Today, The Duchess of Cambridge opened a Centre of Excellence for her patronage, the Anna Freud centre. This new school, near King’s Cross, is aimed at helping youngsters who have been excluded from school to address their behaviour and set them on the right path.
Pears Family School is run by the Anna Freud National Centre for Children and Families, of which Kate is patron. It has already been running as a pilot scheme on a temporary site for four years.
The charity’s new hub will focus on mental health care alongside education. 48 pupils aged five to 14 with emotional and behavioural difficulties will be helped here. Their parents will join them in the classroom to encourage better behaviour and provide them with strategies for dealing with such challenges at home.
Research from the Anna Freud Centre (AFC) shows excluded children are more likely to experience behavioural and attention difficulties, emotional problems, difficulties with peers, and perceived stress.
One in eight children and young people in England have a diagnosable mental health disorder today – that’s 1.25 million children and young people.
One pupil that the Duchess met was Leo, aged 13. He told the Royal that he was angry and lonely following the death of his mother. Mum Sharon died after she was bitten by a horsefly; this gave her a severe brain infection.
In a rap performance he expressed he was “was always robbing and stealing, Because I didn’t care about my feelings, I wasn’t able to move on, Because I was still healing.”
Leo is about to returning to mainstream school after a year with Pears, and says he has been taught to cope with his anger and emotions with their help.
Other lyrics he rapped include: “I was 9 when my mum died, And I wasn’t doing fine, I felt angry and alone, And felt I had nowhere to go, Now I am 13 and I’m living fine, trying to get back to school so I can live my life, I’ve had good and bad times at TFS [The Family School], I’ve put some stuff to the test, thank god my anger has now gone to rest, Cause now I can really do my best.’
Catherine told Leo that she was ‘really, really impressed’ at his progress and his rapping skills.
He told journalists afterwards: “I’ve been here for a year now. At first I didn’t really want to come because I thought it was for people who were dumb or messed up in school. But after a while I liked it and it’s actually helped me a lot. Without the school I wouldn’t have been able to move on in my life.”
In the first four years of the pilot with Pears and the Anna Freud Centre, 60% of pupils returned to mainstream schooling after four terms – and 95% of those children remained there. The level of success means that AFC is now working with other local authorities in the UK to roll out the model.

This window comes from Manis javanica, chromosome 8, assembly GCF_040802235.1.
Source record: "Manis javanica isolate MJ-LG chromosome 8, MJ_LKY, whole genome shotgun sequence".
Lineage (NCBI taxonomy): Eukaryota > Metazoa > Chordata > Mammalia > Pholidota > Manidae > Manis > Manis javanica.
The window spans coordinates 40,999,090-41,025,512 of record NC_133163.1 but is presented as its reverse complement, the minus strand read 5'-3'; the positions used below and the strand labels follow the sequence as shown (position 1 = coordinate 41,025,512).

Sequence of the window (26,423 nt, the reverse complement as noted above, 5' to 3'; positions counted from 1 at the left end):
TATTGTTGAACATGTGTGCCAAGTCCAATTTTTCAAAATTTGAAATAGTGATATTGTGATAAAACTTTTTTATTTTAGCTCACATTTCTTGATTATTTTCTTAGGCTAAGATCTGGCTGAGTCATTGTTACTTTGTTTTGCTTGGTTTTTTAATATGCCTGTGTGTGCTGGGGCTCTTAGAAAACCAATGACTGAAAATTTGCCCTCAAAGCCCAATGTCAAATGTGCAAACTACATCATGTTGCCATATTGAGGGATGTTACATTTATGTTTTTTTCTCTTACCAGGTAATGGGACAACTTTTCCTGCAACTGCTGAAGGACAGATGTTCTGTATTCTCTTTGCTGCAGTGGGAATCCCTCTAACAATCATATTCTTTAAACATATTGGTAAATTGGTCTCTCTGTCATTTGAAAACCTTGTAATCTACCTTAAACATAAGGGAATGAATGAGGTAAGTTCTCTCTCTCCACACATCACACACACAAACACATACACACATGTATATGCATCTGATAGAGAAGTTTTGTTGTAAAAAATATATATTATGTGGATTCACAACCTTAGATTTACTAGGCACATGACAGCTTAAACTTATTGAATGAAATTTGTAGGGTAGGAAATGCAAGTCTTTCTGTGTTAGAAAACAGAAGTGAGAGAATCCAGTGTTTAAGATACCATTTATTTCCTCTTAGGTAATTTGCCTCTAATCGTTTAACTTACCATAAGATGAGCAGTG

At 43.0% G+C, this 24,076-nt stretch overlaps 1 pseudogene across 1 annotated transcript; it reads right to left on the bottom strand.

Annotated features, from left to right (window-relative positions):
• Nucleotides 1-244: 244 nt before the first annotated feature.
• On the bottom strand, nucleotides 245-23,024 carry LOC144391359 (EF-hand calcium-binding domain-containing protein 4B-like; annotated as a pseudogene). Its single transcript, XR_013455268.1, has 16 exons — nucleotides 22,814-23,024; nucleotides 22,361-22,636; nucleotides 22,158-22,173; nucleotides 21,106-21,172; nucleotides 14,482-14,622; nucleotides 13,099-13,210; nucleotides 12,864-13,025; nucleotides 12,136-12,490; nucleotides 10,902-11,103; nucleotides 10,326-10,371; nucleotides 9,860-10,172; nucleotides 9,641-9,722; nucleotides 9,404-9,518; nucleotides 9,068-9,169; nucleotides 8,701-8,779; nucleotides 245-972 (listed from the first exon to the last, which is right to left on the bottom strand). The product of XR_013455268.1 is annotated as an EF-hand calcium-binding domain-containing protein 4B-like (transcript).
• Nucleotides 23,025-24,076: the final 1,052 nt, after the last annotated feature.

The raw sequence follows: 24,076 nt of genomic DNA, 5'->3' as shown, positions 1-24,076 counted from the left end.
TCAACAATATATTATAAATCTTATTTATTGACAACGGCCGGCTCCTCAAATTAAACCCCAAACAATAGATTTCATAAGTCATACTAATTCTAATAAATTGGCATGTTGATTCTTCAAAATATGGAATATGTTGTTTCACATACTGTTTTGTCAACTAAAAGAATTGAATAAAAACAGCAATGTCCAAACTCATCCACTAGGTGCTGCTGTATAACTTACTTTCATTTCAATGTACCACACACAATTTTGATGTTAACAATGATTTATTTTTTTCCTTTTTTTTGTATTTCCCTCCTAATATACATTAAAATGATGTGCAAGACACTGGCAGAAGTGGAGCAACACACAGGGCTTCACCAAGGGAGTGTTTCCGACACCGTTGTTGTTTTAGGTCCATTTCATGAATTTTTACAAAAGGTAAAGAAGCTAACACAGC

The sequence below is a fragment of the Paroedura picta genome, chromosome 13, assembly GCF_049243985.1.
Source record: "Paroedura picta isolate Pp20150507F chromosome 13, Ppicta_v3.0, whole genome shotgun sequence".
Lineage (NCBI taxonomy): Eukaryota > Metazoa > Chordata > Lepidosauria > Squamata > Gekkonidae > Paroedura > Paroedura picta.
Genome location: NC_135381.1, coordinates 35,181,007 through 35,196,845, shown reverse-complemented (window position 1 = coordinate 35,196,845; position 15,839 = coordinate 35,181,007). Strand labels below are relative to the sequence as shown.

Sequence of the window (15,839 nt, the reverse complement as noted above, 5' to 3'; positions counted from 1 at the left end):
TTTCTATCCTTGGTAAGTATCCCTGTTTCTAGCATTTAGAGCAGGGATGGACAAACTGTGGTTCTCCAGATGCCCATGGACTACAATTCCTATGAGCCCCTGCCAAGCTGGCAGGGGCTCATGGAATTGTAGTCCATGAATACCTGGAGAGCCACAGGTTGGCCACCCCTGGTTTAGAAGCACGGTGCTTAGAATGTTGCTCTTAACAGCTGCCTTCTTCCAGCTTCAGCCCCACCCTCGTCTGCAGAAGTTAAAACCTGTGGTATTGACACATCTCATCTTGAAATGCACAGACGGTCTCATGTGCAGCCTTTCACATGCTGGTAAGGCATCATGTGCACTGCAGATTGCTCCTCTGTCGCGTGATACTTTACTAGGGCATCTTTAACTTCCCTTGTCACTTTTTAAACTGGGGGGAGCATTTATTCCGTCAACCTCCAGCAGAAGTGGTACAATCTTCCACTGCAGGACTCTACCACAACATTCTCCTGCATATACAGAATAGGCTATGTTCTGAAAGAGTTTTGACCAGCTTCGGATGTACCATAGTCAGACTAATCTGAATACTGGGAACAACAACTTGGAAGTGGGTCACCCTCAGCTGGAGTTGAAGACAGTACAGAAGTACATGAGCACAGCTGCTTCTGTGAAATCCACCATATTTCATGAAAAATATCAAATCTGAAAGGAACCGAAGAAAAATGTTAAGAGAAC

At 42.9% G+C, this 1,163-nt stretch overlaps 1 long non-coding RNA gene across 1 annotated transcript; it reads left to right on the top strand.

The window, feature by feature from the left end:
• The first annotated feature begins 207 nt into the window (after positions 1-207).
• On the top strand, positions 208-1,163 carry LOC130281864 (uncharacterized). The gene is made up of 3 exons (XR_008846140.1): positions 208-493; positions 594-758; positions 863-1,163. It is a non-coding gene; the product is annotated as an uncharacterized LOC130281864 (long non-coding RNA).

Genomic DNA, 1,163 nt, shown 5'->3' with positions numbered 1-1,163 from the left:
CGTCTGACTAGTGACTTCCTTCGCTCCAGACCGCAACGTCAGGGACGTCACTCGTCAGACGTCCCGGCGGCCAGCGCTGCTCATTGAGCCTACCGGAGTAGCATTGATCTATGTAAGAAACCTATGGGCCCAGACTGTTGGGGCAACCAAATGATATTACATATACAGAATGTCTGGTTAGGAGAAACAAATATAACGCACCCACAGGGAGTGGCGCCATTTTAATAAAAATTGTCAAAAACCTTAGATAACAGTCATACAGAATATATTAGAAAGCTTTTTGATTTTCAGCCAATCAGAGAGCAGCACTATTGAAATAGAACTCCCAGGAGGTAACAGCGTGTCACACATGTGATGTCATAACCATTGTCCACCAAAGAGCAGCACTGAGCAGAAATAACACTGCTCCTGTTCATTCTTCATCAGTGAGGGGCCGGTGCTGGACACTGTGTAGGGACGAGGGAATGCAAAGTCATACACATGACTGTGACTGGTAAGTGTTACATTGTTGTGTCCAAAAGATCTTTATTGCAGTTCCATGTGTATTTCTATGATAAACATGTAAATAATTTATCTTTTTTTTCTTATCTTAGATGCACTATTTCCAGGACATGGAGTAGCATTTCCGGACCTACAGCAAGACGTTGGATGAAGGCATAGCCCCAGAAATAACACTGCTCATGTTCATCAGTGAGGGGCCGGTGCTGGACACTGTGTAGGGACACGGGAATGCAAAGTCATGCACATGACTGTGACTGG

Another youngster Kate spoke to played with slime. She told her about Princess Charlotte’s enjoyment of the stuff: “Charlotte, my daughter, she dropped hers on the floor and it was pink and ended and brown and covered in so much mud. It ends up all gooey, doesn’t it?”
Kate chats with seven-year-old Narriyah pic.twitter.com/SEIoE8Qgkf
— Rebecca English (@RE_DailyMail) May 1, 2019
In a speech to mark the occasion, The Duchess of Cambridge said: “We are all here today because we care so much about transforming the mental health of children, young people and their families.
“I have learnt so much about early childhood development and the importance of support for parents through your work here at the Anna Freud Centre – this is something I really do care about.
“The ambition for the new Kantor Centre of Excellence is hugely inspiring. The bringing together of research, education, practice and policy, all in one place, will take Anna Freud Centre’s mission to the next level.
The Duchess of Cambridge, patron of the @AFNCCF, officially opens its new Kantor Centre for Excellence, which brings together practitioners, researchers and young people to improve mental health services for children and their families: ?@RE_DailyMail pic.twitter.com/bQFrIx8MH4
— Emily Nash (@emynash) May 1, 2019
“It is testament to what can be achieved when people work together to realise a shared vision.”
Professor Peter Fonagy, chief executive of the Anna Freud Centre, said: “Childhood mental health disorders have reached unacceptably high levels. As a society, we have a moral imperative to drive change on children’s mental health.
“Opening our new building is our contribution to this – giving parents, communities and practitioners the skills, knowledge and support to help children build their health and wellbeing, and the confidence to seek professional help when needed.”
Stephen Taylor, founding headteacher, said: “As part of the deal, the parent has to agree to be part of the school.
“Having parents there is key to making a change. It means that when the child gets back into mainstream, this is a parent that is supportive of the school, because they’ve realised some of the difficulties, rather than being a parent that maybe assumes that a school is picking on their child or has got it wrong.”
On Tuesday, Kate had two unannounced engagements; she visited Sayers Croft Wildlife Garden and Forest School at Paddington Recreation Ground, and hosted a reception at Kensington Palace for members of the Early Years Steering Group the Duchess helped organise.